However, Frankel observes, under stress, such as when the body is fighting an infection, coping with inflammatory disease, or burdened with a metal overload, some of the metals may become freed. And under these circumstances, he says, the antioxidants may actually boost the free metals ability to donate electrons -- and foster oxidation.
Most of the catechin studies have been performed in test tubes or isolated cells. Thats a long way from modeling a human being, whose internal chemistry will be complex, Frankel points out. However, he acknowledges, hosts of human dietary studies so suggest that "green tea is apparently a very beneficial drink." Moreover, he says, "there are data to show that [this teas catechins] are better absorbed than the simpler catechins present in fruits, wines, and grapes."
Mitscher was so compelled by his own new data that he now consumes a nutritional supplement of green-tea catechins. Its premature to make any health claims about their benefits, he says, "but used in conjunction with a healthful diet and exercise program, its like an insurance policy. It increases your odds of avoiding or postponing diseases associated with [oxidation]."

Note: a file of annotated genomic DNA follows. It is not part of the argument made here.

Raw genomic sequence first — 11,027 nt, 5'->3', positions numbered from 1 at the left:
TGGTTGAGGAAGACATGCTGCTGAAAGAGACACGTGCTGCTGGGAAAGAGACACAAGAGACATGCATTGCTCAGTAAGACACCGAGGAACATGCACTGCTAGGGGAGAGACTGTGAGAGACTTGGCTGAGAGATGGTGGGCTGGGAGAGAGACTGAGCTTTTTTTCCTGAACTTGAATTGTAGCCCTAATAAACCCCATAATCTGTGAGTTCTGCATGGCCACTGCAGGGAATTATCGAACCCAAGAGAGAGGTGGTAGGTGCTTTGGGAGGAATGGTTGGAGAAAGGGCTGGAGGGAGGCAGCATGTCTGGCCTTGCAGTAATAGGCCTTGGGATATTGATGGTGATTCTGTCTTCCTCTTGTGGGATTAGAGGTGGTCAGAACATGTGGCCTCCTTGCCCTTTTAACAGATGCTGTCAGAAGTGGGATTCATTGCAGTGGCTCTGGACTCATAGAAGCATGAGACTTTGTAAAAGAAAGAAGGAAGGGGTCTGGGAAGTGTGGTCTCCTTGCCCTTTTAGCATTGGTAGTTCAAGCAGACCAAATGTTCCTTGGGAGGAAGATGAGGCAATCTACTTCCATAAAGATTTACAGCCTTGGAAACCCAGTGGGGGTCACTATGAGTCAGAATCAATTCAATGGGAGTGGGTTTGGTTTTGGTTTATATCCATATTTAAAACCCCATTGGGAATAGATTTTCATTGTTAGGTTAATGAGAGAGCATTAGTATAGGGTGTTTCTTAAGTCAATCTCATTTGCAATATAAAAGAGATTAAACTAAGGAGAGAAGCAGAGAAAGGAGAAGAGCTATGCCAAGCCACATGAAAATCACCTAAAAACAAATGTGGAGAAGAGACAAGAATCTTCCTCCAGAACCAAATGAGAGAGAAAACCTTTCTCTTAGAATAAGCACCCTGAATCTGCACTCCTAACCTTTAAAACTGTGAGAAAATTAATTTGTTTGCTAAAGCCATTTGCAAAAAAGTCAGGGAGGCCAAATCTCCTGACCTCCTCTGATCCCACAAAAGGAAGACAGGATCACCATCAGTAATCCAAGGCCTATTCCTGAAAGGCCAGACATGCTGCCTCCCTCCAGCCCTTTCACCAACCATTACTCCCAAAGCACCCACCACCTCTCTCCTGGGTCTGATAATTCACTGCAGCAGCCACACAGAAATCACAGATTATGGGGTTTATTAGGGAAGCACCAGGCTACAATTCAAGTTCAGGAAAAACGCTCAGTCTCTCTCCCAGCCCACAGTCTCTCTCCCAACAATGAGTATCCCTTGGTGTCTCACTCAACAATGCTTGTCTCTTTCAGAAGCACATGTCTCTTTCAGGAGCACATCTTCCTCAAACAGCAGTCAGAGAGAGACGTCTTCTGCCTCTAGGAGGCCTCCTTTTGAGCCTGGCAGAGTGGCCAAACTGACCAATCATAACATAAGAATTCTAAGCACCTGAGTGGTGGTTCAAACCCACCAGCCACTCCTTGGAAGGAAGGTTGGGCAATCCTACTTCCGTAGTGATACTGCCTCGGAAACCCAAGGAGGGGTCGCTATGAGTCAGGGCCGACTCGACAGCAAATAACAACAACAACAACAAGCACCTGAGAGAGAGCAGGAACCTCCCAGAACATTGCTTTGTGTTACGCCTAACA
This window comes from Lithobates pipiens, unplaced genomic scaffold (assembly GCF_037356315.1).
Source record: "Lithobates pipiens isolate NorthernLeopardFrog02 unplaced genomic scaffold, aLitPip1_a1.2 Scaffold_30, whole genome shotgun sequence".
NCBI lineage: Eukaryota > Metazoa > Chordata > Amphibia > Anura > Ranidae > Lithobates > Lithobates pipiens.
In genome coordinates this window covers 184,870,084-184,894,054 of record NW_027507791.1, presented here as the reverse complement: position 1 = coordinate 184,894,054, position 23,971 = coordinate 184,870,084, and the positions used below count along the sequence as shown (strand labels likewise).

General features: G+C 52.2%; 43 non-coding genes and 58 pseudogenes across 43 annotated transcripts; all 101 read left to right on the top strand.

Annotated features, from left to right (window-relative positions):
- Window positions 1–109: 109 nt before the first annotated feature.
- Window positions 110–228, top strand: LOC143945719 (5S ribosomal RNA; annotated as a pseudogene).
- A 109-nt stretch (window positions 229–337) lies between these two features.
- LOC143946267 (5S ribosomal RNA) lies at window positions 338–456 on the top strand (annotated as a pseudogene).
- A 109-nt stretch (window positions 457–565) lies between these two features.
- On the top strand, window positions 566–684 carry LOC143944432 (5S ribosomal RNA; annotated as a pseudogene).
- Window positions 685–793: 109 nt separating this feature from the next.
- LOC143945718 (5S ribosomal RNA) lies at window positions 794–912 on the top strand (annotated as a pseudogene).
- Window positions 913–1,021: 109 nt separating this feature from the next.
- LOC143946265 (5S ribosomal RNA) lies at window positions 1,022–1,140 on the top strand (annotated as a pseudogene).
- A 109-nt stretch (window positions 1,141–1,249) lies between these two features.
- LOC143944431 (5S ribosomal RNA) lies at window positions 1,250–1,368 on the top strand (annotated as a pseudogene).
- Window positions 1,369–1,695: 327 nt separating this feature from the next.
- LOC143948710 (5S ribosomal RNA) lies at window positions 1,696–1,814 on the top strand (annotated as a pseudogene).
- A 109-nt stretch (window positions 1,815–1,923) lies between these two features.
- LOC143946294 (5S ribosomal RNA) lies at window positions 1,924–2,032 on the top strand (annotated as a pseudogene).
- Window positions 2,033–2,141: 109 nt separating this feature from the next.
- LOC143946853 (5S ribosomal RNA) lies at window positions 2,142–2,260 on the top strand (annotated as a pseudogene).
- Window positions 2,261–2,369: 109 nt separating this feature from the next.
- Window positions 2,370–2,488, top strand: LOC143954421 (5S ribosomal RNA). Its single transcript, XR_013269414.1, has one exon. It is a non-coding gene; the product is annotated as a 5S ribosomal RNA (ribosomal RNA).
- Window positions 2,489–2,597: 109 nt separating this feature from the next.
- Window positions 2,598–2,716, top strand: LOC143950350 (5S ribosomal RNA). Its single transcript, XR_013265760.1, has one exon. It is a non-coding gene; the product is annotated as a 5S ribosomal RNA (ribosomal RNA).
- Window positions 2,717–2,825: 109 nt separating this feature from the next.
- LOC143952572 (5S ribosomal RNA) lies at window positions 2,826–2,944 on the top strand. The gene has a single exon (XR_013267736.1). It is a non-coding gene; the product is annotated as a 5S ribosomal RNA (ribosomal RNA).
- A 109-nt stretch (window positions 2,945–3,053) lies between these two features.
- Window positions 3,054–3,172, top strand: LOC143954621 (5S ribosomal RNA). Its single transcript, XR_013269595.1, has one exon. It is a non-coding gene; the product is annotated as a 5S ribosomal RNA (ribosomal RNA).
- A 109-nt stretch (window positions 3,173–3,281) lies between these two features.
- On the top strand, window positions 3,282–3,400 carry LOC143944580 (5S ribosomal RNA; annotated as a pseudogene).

But what if you, like 80 percent of the worlds tea drinkers, consume black tea instead? No problem, Mitscher says, because it contains the same catechins, just in smaller quantities.
In fact, green tea, black tea, and oolong tea all come from the same plant. The different brews depend on how long the leaves were allowed to oxidize after picking, Mitscher explains.
Green teas leaves are steamed immediately after harvest to inactivate the enzyme that promotes oxidation. Oolong leaves are allowed to oxidize a bit before steaming. Black tea leaves darken to their distinctive hue during a longer fermentation period that fosters heavy oxidation, and they end up with only about 40 percent as much of the high-performing catechins characteristic of green tea. "Of course, there are other antioxidant compounds produced during the making of black tea, and they too contribute its potential antioxidant effects," Mitscher says.
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Edwin N. Frankel
Department of Food Science and Technology
University of California
Davis, CA 95616
Lester A. Mitscher
Department of Medicinal Chemistry
University of Kansas
4010 Malott Hall
Lawrence, KS 66045
This week's Food for Thought is prepared by Janet Raloff, senior editor of Science News.